1895 - 21st March 1918 (age 22)
2nd Bn. Yorkshire Regiment
On 21st March 1918, the Kaiser's Battle or Operation Michael commenced, this was the start of the German's last big attempt to breakthrough the allied lines before the American's arrived. Wilfred Watson was serving with 2nd Bn. Yorkshire Regiment in the front line near to St.Quentin in Northern France. The following is taken from their war diary and gives a good image of the strength of attack and confusion which prevailed along a wide section of the Front on that day:
At 4.50am the order was received to "Man Battle Stations". The Battalion was ordered to proceed by Coys to the Battle positions at ROUPY. The village of FLUQUIRES was being shelled by heavies at the time and several casualties were inflicted on us before we left. At 6.30am the Battalion was manning its positions in the ROUPY DEFENCES. The morning was extremely misty and a continuous shelling was kept up against our trenches. About 11am we heard that the front line of resistance had been penetrated. Lt.Col.Edwards D.S.O. resumed command from Commanding Brigade. About 1pm, an Officer (lt.Capp) from the 2nd Wiltshire Regt. arrived at our Redoubt and told us that the support redoubt (L,EPINE DE DALLON) had been surrounded and passed by the enemy. About the same time "B" Coy (Left Front Coy) reported enemy in the QUARRY , About 800yds away. By 1.20pm the enemy were advancing in front of our wire, having massed in a valley between the QUARRY and ROUPY. At 1.30pm the enemy attacked our left front in strength but without success. At 1.40pm the Battalion on our right (INNISKILLING FUSILIERS) reported no sign of the enemy on their front. At 1.45pm the Enemy seen to retire in the direction of SAVY. About 4.30pm the second strong attack commenced, the enemy having massed troops taken from the left. Heavy Artillery Fire: our own Artillery firing short. The enemy attacked persistently for more than an hour, with large casualties. About 5pm he gained a position in our front line and 2nd Lieut. Cownley, in Command of the Counter Attack Coy; ("C"Coy) was ordered to counter attack. This he did, but with heavy casualties and without success. At 6.30pm the enemy had gained our Front Line Trench. The platoon keeps immediately behind still held out. During the night the 17th Bn. King's L'pool Regt were sent up to Counter Attack, but owing to the darkness and their unfamiliarity with the defences they lost time and connection and were not successful. They reinforced the platoon keeps and Stanley redoubt.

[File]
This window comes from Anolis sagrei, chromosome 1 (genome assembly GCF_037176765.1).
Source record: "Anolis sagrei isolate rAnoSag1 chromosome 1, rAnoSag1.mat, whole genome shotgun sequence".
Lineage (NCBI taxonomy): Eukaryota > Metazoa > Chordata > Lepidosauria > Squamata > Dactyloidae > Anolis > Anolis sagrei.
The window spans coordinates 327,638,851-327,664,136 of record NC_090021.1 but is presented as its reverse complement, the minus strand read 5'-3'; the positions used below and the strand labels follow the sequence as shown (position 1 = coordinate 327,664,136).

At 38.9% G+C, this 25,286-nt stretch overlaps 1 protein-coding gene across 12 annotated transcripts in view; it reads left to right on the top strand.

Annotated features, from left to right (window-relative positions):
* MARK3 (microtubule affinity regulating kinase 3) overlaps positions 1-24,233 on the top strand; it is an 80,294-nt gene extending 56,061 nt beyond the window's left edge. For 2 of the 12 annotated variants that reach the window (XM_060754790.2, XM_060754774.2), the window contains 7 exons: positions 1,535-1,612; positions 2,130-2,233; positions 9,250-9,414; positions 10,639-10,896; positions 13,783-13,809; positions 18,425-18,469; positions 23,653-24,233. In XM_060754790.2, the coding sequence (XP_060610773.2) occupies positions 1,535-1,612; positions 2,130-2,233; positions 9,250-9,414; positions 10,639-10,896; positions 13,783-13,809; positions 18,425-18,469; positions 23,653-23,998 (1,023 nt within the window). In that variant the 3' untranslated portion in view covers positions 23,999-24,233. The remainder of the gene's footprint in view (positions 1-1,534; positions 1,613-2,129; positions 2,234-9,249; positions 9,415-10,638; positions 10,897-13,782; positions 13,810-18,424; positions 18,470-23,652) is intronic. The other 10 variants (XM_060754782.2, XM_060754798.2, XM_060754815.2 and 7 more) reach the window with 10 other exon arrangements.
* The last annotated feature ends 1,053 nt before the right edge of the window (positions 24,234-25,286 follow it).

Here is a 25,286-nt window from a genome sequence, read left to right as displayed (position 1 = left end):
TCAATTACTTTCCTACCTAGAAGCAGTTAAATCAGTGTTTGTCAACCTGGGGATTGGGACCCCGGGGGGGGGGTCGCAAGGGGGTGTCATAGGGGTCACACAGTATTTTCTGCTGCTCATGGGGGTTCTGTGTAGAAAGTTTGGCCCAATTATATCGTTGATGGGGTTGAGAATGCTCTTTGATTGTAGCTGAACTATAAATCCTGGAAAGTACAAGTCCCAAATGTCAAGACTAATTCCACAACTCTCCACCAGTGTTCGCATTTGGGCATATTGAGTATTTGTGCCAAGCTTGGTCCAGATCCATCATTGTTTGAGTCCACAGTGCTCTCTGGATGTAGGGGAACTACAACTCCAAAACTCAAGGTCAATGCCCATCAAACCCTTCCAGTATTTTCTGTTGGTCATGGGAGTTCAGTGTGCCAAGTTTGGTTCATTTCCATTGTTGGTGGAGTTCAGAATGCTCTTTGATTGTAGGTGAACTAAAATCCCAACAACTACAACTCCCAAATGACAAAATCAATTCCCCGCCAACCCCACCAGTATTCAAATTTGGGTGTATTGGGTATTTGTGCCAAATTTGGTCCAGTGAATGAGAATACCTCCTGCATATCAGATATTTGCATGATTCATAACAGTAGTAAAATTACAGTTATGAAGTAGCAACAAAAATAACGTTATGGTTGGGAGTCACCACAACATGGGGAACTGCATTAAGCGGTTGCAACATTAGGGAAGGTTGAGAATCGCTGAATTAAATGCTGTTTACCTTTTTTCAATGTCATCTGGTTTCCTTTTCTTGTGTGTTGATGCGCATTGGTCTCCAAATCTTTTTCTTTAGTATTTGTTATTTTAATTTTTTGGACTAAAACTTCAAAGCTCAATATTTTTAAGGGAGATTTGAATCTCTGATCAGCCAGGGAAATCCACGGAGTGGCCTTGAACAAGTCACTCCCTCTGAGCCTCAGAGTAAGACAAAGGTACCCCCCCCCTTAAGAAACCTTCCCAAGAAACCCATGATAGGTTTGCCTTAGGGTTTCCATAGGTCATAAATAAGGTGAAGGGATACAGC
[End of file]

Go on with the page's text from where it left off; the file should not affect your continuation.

In terms of casualties on both sides, this was the worst day of the entire war; there were 38,000 British casualties which included Wilfred who was reported missing. A large number of allied prisoners were taken, and this might explain the length of time before it became clear to Mrs. Watson that another of her sons would not be coming home.
The following is taken from the Yorkshire Gazette dated 22nd June 1918:
Thirsk. Sowerby Soldier Missing
Official intimation has been received that Pte.W.P.Watson aged 21, the fourth son of Mrs .J. Watson of Hope Cottages, Sowerby, Thirsk, has been reported wounded and missing from 21 March. Pte. Watson was formerly employed on farm work with the late Mr. T. Appleton of Thirsk, and afterwards worked for Mr.Bird of Sinderby. He joined up whilst working near Northallerton in August 1915. The deepest sympathy is felt for Mrs Watson who had a son killed a year last July and another is discharged a cripple.
His brother Cornelius Herbert Watson had been killed in action on the first day of the Battle of The Somme.
Their brother, Ernest Watson served with the 3rd/4th Yorkshires, a territorial force. He was wounded on 11th May 1917 and suffered a compound fracture of the left leg either from gunshot or shrapnel. An operation was performed to remove shrapnel and pieces of bone. The wound healed, but Ernest was left with 30% permanent disability and was unable to walk without the aid of a stick. He was discharged no longer physically fit, on 27th March 1918, just 6 days after his brother Wilfred had been killed in action.
Due to the speed of the advance by the enemy on 21st March, many bodies were never recovered and this was the case with Wilfred. He is remembered on Pozieres Memorial, panel 31 & 32.
Wilfred Watson is remembered on the Pozieres Memorial in France
The information on this page was compiled by Steve Billings.
about Wilfred Percy Watson on the Commonwealth War Graves Commission website
Information about Wilfred Percy Watson on the War Graves Photographic Project website
Information about Wilfred Percy Watson on the Yorkshire Regiment - First World War Remembrance website
Part of the St Oswald's Church website